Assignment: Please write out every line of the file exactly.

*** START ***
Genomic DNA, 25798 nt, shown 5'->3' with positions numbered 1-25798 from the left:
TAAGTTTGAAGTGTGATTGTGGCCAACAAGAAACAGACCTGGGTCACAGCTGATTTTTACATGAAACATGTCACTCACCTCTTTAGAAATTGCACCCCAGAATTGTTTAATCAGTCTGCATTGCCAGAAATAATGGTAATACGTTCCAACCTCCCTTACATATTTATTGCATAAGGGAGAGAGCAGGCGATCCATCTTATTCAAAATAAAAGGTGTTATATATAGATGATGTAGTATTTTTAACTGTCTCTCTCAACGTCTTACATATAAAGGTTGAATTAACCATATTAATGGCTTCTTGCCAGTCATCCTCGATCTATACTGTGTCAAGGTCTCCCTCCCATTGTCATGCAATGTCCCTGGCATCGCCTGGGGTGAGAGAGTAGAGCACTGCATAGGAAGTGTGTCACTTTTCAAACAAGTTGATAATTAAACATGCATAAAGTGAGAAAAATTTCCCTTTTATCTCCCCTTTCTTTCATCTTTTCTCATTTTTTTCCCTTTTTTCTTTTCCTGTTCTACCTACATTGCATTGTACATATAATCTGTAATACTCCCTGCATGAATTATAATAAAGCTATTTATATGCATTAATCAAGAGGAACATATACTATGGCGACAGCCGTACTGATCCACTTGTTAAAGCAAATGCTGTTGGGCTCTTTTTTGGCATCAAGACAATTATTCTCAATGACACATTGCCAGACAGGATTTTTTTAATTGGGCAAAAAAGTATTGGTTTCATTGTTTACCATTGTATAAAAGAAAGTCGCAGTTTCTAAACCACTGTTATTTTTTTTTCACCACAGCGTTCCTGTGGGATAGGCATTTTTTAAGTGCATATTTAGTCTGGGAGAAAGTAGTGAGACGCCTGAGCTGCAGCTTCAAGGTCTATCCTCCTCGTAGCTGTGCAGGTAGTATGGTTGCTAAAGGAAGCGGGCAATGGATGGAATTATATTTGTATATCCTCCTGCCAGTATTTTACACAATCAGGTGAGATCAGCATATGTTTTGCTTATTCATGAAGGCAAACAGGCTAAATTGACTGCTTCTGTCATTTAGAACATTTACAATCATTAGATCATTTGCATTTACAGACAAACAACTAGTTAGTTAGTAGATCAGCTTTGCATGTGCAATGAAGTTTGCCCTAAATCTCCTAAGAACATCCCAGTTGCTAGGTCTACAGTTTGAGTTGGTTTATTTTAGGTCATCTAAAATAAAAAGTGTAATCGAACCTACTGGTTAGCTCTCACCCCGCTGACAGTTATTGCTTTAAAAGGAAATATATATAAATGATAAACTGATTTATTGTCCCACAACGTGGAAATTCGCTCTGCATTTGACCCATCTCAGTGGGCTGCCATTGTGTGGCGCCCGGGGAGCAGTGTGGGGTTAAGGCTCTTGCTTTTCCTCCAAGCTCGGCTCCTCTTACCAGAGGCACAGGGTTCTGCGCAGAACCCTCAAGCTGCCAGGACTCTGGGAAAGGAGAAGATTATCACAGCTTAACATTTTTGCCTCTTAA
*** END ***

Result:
Genomic DNA, 25798 nt, shown 5'->3' with positions numbered 1-25798 from the left:
TAAGTTTGAAGTGTGATTGTGGCCAACAAGAAACAGACCTGGGTCACAGCTGATTTTTACATGAAACATGTCACTCACCTCTTTAGAAATTGCACCCCAGAATTGTTTAATCAGTCTGCATTGCCAGAAATAATGGTAATACGTTCCAACCTCCCTTACATATTTATTGCATAAGGGAGAGAGCAGGCGATCCATCTTATTCAAAATAAAAGGTGTTATATATAGATGATGTAGTATTTTTAACTGTCTCTCTCAACGTCTTACATATAAAGGTTGAATTAACCATATTAATGGCTTCTTGCCAGTCATCCTCGATCTATACTGTGTCAAGGTCTCCCTCCCATTGTCATGCAATGTCCCTGGCATCGCCTGGGGTGAGAGAGTAGAGCACTGCATAGGAAGTGTGTCACTTTTCAAACAAGTTGATAATTAAACATGCATAAAGTGAGAAAAATTTCCCTTTTATCTCCCCTTTCTTTCATCTTTTCTCATTTTTTTCCCTTTTTTCTTTTCCTGTTCTACCTACATTGCATTGTACATATAATCTGTAATACTCCCTGCATGAATTATAATAAAGCTATTTATATGCATTAATCAAGAGGAACATATACTATGGCGACAGCCGTACTGATCCACTTGTTAAAGCAAATGCTGTTGGGCTCTTTTTTGGCATCAAGACAATTATTCTCAATGACACATTGCCAGACAGGATTTTTTTAATTGGGCAAAAAAGTATTGGTTTCATTGTTTACCATTGTATAAAAGAAAGTCGCAGTTTCTAAACCACTGTTATTTTTTTTTCACCACAGCGTTCCTGTGGGATAGGCATTTTTTAAGTGCATATTTAGTCTGGGAGAAAGTAGTGAGACGCCTGAGCTGCAGCTTCAAGGTCTATCCTCCTCGTAGCTGTGCAGGTAGTATGGTTGCTAAAGGAAGCGGGCAATGGATGGAATTATATTTGTATATCCTCCTGCCAGTATTTTACACAATCAGGTGAGATCAGCATATGTTTTGCTTATTCATGAAGGCAAACAGGCTAAATTGACTGCTTCTGTCATTTAGAACATTTACAATCATTAGATCATTTGCATTTACAGACAAACAACTAGTTAGTTAGTAGATCAGCTTTGCATGTGCAATGAAGTTTGCCCTAAATCTCCTAAGAACATCCCAGTTGCTAGGTCTACAGTTTGAGTTGGTTTATTTTAGGTCATCTAAAATAAAAAGTGTAATCGAACCTACTGGTTAGCTCTCACCCCGCTGACAGTTATTGCTTTAAAAGGAAATATATATAAATGATAAACTGATTTATTGTCCCACAACGTGGAAATTCGCTCTGCATTTGACCCATCTCAGTGGGCTGCCATTGTGTGGCGCCCGGGGAGCAGTGTGGGGTTAAGGCTCTTGCTTTTCCTCCAAGCTCGGCTCCTCTTACCAGAGGCACAGGGTTCTGCGCAGAACCCTCAAGCTGCCAGGACTCTGGGAAAGGAGAAGATTATCACAGCTTAACATTTTTGCCTCTTAA